We were up and out the door by 9.00am as Paula and Dex had some people from Samoa coming over to have a look at his plane. It was decided that we would be dropped off at Mt Maunganui whilst Paula and Dex went out to the airport to meet with these people interested in the plane.
It was a glorious day with very calm seas and no wind. There was definitely an autumn nip to the air but as long as you kept walking it was fine. We had made the decision that we would walk around the base of Mt Maunganui (the Mount as locals call it) which was a three kilometre stroll.
Gosh, how can you go past this kind of scenery which is just repeated over and over again as you walk anywhere along the New Zealand coast line.
The twisted trunks are the trunks of the Pohutukawa tree which grows up to 25 metres (82 ft) high, with a spreading, dome-like form. It usually grows as a multi-trunked spreading tree. Its trunks and branches are sometimes festooned with matted, fibrous aerial roots. The oblong, leathery leaves are covered in dense white hairs underneath.
The tree flowers from November to January with a peak in mid to late December (the Southern Hemisphere summer), with brilliant crimson flowers covering the tree, hence the nickname New Zealand Christmas tree. There is variation between individual trees in the timing of flowering, and in the shade and brightness of the flowers.
We came across this large sea lion who was just drifting around the shore line. We didn’t know if he was injured or not as he seemed to stay on his back with his flipper extended and raising his nostrils out of the water to take a breath. He didn’t seem distressed at all.
This is coming to the Pilot Bay Area of the Mount which is inside the harbour and is protected from the elements. The Port of Tauranga is located in the harbour and container ships and cruise ships use the harbour’s waters. The Tauranga harbour entrance is the shipping channel to the Port of Tauranga, New Zealand’s largest export port. Shipping movements can take place at any time, day or night, through the main channels, therefore recreational craft must take care in these areas.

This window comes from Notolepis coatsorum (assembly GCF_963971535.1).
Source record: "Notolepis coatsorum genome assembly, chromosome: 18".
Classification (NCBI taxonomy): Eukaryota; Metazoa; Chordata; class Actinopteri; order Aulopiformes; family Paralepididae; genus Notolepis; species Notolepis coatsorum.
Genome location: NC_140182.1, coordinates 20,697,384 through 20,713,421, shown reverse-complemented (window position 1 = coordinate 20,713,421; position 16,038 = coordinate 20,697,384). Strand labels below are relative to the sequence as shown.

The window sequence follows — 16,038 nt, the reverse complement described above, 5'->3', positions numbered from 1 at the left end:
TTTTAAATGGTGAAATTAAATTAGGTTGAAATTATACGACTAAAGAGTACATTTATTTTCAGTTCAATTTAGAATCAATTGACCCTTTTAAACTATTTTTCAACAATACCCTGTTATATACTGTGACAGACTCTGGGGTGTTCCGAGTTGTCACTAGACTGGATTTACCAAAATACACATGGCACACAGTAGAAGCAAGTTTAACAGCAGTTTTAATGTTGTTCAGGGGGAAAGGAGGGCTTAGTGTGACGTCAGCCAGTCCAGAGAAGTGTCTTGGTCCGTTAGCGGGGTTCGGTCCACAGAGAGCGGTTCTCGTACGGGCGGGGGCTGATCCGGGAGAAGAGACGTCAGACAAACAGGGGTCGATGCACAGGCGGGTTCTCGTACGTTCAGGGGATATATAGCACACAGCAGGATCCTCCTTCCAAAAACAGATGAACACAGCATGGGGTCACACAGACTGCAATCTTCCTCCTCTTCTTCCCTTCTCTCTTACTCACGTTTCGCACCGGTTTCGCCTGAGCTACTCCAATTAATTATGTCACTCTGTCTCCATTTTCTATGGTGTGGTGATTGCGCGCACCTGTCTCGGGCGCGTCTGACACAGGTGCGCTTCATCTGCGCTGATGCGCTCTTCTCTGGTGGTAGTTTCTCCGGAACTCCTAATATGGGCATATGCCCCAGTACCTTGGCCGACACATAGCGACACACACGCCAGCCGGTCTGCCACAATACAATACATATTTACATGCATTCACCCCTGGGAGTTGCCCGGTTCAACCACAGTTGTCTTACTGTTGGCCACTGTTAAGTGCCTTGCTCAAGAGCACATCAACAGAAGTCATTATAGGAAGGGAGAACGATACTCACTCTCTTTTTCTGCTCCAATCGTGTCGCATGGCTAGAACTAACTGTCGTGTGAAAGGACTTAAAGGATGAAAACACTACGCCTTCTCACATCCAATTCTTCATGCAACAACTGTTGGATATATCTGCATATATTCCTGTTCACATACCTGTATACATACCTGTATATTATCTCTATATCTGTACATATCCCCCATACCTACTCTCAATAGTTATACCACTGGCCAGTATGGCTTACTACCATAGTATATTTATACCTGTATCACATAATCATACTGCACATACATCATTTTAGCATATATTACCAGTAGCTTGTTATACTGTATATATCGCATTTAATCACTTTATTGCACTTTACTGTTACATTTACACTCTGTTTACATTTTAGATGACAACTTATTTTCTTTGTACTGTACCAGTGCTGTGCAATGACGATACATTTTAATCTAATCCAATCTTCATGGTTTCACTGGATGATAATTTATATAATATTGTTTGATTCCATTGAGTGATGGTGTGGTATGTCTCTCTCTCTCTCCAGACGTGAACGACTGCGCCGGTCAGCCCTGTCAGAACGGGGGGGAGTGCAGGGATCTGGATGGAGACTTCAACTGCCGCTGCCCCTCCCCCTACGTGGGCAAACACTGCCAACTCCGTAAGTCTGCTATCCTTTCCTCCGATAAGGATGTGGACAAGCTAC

Paula called so we caught up for a cuppa coffee and a bite to eat and then went out to the airport to wait for a friend who would fly the plane for Dex. Dex cannot fly yet as he is waiting for his medical clearance letter from the doctor tomorrow due to his shoulder surgery last week. His friend drove over from Rotorua to take the potential buyers up for a spin and show them how the plane can perform.
Dex has spent many an hour sitting in the cockpit fish spotting for Sanford’s which is the biggest fishing fleet in New Zealand. He has done fish spotting now on a full time basis for nearly 25 years.
After buzzing around in the skies for about 20 minutes, they returned to the hangar. We put the plane to bed and then headed off to the house as we have about 20 people coming to a pot luck dinner tonight. Paula and Dex had arranged all the food earlier in the week so it was just a matter of us putting it out on the table and giving the place a quick tub up.
We had a great evening meeting all their lovely friends and having a good old natter about what we had been up to and where we are heading. After clean up, there was just enough time for a card game of Aggravation and Golf. Aggravation was certainly rubbing Fraser up the wrong way tonight and thought there at one stage that he was going to toss all his card in but restraint pulled him back from the brink.
So all in all a better day than yesterday though the shingles are still making their presence felt. Each day they should be less bothersome we were told by the doctor.